In typhoon-ravaged Tacloban, ‘no place to bury the dead’
A boy in Tacloban rests on a pedicab surrounded by debris caused by Typhoon Haiyan. Photo by Noel Celis/ AFP/ Getty Images
After one of the most powerful typhoons in recorded history struck the Philippines over the weekend, aid organizations and the government scrambled to provide residents with their most basic needs of food and water on Monday. Meanwhile, survivors lined the streets with the bodies of those killed during the storm. The Philippine military put the official death toll from Typhoon Haiyan at 942 on Monday, but thousands more were feared dead.
Placing those who died at the sides of the road helped with their retrieval, explained Lynette Lim, Asia communications manager at Save the Children. She rode out the storm in Tacloban and left Sunday for Manila to help coordinate the organization’s response after the typhoon wiped out cell phone and radio communications.
“There was no form of transportation. Everyone had to walk,” she said by phone on Monday. “There was no place to bury the dead.”
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The United Nations estimated that the massive storm displaced more than 600,000 people in the poor Southeast Asian nation of 105 million.
Residents got about three days of warning before the storm hit, but many families either didn’t heed the warnings or some left one person behind to protect their homes from looters, said Lim. In the house where she was staying during the storm, part of the roof collapsed but neighbors sought shelter there anyway because it had a second floor and their one-story homes had flooded.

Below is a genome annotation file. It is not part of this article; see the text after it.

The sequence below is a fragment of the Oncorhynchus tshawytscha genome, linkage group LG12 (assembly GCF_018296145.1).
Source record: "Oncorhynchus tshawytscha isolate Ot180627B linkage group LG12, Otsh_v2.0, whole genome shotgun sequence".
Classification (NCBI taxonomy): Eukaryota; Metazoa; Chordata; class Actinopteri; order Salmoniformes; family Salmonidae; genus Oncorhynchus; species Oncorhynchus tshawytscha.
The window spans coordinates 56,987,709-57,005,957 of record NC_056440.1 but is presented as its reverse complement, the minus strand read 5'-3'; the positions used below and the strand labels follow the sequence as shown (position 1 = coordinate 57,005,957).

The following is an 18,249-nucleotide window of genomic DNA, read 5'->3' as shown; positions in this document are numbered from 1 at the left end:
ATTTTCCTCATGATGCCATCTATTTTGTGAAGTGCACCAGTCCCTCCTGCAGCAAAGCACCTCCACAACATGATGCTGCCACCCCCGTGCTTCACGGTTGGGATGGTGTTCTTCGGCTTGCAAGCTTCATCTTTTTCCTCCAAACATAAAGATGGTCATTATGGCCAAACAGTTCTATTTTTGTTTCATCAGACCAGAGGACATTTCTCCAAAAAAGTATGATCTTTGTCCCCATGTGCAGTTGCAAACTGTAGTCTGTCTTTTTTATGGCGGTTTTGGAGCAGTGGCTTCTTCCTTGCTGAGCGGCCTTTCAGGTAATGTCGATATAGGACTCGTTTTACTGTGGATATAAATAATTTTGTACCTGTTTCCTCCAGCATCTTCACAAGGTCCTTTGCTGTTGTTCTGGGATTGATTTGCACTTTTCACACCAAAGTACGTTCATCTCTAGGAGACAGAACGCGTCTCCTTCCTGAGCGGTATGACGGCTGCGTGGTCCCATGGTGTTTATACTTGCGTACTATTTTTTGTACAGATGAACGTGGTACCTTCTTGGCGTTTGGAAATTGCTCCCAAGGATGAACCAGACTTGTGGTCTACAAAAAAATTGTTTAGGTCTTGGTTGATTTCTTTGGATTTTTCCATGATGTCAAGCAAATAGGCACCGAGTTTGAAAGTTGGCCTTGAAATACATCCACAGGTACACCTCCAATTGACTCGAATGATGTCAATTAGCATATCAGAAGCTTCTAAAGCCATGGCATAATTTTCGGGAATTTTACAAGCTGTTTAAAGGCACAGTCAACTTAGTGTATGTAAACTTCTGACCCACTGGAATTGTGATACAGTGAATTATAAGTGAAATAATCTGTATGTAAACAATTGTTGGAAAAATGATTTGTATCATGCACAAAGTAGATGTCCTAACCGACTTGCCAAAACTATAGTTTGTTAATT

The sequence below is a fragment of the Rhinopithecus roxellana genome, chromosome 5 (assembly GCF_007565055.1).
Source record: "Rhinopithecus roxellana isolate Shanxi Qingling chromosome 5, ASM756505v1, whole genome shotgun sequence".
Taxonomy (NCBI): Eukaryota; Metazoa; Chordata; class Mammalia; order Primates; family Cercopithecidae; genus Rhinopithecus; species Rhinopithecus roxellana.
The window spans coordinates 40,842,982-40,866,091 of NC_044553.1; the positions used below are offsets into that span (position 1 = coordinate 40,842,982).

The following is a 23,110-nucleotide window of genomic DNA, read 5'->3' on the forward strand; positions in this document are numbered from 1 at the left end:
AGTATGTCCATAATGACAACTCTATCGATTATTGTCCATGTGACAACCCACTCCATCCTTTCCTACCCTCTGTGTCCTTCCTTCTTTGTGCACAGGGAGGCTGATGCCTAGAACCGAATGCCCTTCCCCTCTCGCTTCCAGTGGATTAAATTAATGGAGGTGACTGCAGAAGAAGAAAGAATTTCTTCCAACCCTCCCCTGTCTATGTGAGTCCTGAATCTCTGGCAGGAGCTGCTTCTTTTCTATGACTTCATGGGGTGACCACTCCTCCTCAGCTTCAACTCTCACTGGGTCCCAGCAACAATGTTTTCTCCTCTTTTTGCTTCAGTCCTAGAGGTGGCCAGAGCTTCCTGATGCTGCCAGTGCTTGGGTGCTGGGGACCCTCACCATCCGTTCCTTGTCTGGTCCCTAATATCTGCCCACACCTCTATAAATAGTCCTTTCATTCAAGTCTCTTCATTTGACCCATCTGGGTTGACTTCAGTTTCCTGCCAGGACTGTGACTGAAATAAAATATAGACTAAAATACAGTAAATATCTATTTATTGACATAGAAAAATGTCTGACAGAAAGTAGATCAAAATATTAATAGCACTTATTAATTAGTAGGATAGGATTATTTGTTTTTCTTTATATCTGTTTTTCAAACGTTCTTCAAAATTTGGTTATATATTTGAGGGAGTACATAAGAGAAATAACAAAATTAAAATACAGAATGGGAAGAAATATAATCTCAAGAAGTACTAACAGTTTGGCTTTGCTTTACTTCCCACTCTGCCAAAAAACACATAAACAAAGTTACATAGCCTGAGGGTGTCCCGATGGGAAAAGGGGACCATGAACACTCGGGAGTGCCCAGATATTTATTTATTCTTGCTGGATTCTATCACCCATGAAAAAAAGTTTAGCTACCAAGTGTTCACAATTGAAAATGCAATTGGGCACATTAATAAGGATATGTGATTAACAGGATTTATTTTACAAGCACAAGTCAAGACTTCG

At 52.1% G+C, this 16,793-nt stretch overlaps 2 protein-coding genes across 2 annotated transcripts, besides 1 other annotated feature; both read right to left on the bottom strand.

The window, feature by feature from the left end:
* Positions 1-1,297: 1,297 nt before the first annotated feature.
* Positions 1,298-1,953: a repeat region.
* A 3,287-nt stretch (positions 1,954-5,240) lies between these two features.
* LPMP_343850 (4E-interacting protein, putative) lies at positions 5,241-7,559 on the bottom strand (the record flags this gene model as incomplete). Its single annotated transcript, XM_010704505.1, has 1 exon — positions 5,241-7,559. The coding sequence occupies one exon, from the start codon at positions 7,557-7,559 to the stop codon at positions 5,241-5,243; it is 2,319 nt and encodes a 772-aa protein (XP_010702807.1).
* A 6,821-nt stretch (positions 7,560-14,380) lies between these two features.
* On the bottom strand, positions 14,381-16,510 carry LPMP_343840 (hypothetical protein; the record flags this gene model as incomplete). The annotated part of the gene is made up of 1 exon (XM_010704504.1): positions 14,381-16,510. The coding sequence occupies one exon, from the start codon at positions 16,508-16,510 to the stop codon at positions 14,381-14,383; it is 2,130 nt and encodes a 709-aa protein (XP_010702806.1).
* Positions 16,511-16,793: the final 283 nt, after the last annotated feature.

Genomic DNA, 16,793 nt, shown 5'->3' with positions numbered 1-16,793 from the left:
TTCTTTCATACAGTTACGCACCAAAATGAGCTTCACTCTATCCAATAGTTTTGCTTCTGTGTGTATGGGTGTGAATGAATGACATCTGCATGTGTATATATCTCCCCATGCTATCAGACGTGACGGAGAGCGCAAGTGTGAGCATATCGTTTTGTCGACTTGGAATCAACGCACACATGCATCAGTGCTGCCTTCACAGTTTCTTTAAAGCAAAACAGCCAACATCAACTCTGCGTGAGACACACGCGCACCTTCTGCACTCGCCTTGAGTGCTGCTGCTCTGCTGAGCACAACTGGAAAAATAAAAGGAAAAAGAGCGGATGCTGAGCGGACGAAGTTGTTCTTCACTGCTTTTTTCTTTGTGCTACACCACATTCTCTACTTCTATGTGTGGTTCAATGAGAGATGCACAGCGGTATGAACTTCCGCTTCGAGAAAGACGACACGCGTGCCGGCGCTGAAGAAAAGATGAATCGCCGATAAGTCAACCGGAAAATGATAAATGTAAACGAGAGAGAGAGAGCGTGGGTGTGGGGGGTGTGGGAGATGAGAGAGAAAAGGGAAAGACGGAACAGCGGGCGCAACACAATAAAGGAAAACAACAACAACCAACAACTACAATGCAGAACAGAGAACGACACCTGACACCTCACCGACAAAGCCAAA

“It was a white sheet of wind and rain,” she recalled. “The windows shattered because of the flying debris. We saw cars overturned.”
The Philippine city of Tacloban was at the center of typhoon devastation.
Blocked roads and fuel shortages were hindering relief efforts, and people were looting stores out of desperation, Lim said. Besides food and water, she said residents were in need of shelter, and hygiene and medical supplies.
And regarding long-term recovery, since many schools were destroyed, Save the Children is planning to hand out tent-like substitutes with tables and wipe boards with the aim of getting children back to class as soon as possible. “The longer children stay out of school, the more likely they will drop out,” she said.
Read more about how to help typhoon relief efforts.
Lynette Lim will appear on Monday’s PBS NewsHour. View more of our World coverage.